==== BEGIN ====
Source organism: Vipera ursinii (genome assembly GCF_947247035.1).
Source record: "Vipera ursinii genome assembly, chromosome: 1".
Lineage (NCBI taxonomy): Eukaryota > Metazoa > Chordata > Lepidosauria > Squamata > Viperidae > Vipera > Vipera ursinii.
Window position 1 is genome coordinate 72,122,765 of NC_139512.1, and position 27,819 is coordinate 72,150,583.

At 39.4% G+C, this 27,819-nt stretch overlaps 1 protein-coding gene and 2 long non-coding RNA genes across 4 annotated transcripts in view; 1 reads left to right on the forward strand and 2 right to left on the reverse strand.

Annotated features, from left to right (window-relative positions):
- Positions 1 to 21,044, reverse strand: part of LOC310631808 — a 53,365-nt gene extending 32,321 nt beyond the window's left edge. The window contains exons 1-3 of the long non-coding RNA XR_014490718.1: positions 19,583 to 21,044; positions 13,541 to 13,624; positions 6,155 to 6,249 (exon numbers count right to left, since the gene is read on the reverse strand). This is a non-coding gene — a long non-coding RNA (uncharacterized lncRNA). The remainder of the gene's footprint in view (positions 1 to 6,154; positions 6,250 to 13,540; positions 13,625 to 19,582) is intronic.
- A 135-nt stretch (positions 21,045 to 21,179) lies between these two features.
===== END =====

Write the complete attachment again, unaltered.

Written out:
Source organism: Vipera ursinii (genome assembly GCF_947247035.1).
Source record: "Vipera ursinii genome assembly, chromosome: 1".
Lineage (NCBI taxonomy): Eukaryota > Metazoa > Chordata > Lepidosauria > Squamata > Viperidae > Vipera > Vipera ursinii.
Window position 1 is genome coordinate 72,122,765 of NC_139512.1, and position 27,819 is coordinate 72,150,583.

At 39.4% G+C, this 27,819-nt stretch overlaps 1 protein-coding gene and 2 long non-coding RNA genes across 4 annotated transcripts in view; 1 reads left to right on the forward strand and 2 right to left on the reverse strand.

Annotated features, from left to right (window-relative positions):
- Positions 1 to 21,044, reverse strand: part of LOC310631808 — a 53,365-nt gene extending 32,321 nt beyond the window's left edge. The window contains exons 1-3 of the long non-coding RNA XR_014490718.1: positions 19,583 to 21,044; positions 13,541 to 13,624; positions 6,155 to 6,249 (exon numbers count right to left, since the gene is read on the reverse strand). This is a non-coding gene — a long non-coding RNA (uncharacterized lncRNA). The remainder of the gene's footprint in view (positions 1 to 6,154; positions 6,250 to 13,540; positions 13,625 to 19,582) is intronic.
- A 135-nt stretch (positions 21,045 to 21,179) lies between these two features.